When we talk about “brands” and “branding” we usually think about logos, colors, websites, and fonts. These are critical aspects, and a clever logo paired with the right colors is an excellent start, but I’d like to take that thinking a step further. The true purpose of a brand is to cultivate an idea. An idea that your customers can easily relate to and equates to a sense of trust that your company’s product is the solution they desire. This is done by developing and maintaining a consistent brand.
The value of brand consistency
Brand consistency can help your bottom line. According to research conducted by customer experience expert Esteban Kolsky, “55% of consumers are willing to pay more for a guaranteed good experience.” As customers move through your sales funnel, they will perceive the sophistication of your brand through the consistency of the experience. As they continue to encounter content that looks and sounds the same, that feeling strengthens. All of this sets the foundation for the relationship they will have with your company and products.
The keys to brand consistency include having a clear voice in all materials, providing a consistent look and feel, and then combining it all into a dependable experience for your customers. Let’s look at how these elements play a role in the customer experience and how you can work on developing them for your company.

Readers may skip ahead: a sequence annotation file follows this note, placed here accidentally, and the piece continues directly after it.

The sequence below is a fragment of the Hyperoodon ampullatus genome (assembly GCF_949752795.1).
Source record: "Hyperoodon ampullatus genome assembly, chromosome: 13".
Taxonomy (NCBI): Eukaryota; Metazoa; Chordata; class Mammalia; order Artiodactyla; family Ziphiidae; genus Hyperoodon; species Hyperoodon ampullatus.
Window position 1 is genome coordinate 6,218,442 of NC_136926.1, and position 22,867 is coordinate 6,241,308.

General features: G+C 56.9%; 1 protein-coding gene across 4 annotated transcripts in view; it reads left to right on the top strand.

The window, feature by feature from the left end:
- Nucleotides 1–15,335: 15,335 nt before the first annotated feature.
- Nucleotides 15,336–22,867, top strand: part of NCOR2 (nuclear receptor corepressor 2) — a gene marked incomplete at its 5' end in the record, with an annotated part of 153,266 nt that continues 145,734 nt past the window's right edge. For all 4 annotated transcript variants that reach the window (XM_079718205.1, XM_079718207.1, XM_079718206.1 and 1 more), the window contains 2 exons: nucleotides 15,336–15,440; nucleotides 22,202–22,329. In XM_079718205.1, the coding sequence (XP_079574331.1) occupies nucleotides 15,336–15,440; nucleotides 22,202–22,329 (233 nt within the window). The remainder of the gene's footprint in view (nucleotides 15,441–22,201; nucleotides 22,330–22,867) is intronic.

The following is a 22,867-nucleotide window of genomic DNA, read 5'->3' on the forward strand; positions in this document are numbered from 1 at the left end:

Set the right tone
Is your brand the understanding guide through a complex problem? Is it an excited and upbeat partner as customers strive to become better at something? Or, are you the authority on a topic, inspiring confidence in users that you have the ideal solution to their problems? Think deeply about this question, as your voice will be the personality that your users and customers come to know and love. The consistency of this voice in all company communications will endear you to your customers as they will know what to expect each time they interact with your company.
Developing a voice and tone for your company means thinking about how you want your customers to feel. Spend time considering the problems you solve for them. Develop a deep understanding of the ways they might be feeling, and then craft a voice that responds to those feelings. When customers feel like they are understood, they are going to be much more confident that you are the best solution.
Once you have decided on your voice and tone, make sure everyone in the company has access to information about it. Creating a content style guide, like the comprehensive one MailChimp has put together, is a great idea. Not all of us will be able to create something quite as robust, but giving your employees something to reference is a great start. Having a consistent voice and tone from marketing, through sales interactions, right into support is something that customers, whether they say it out loud or not, appreciate.
Seeing is believing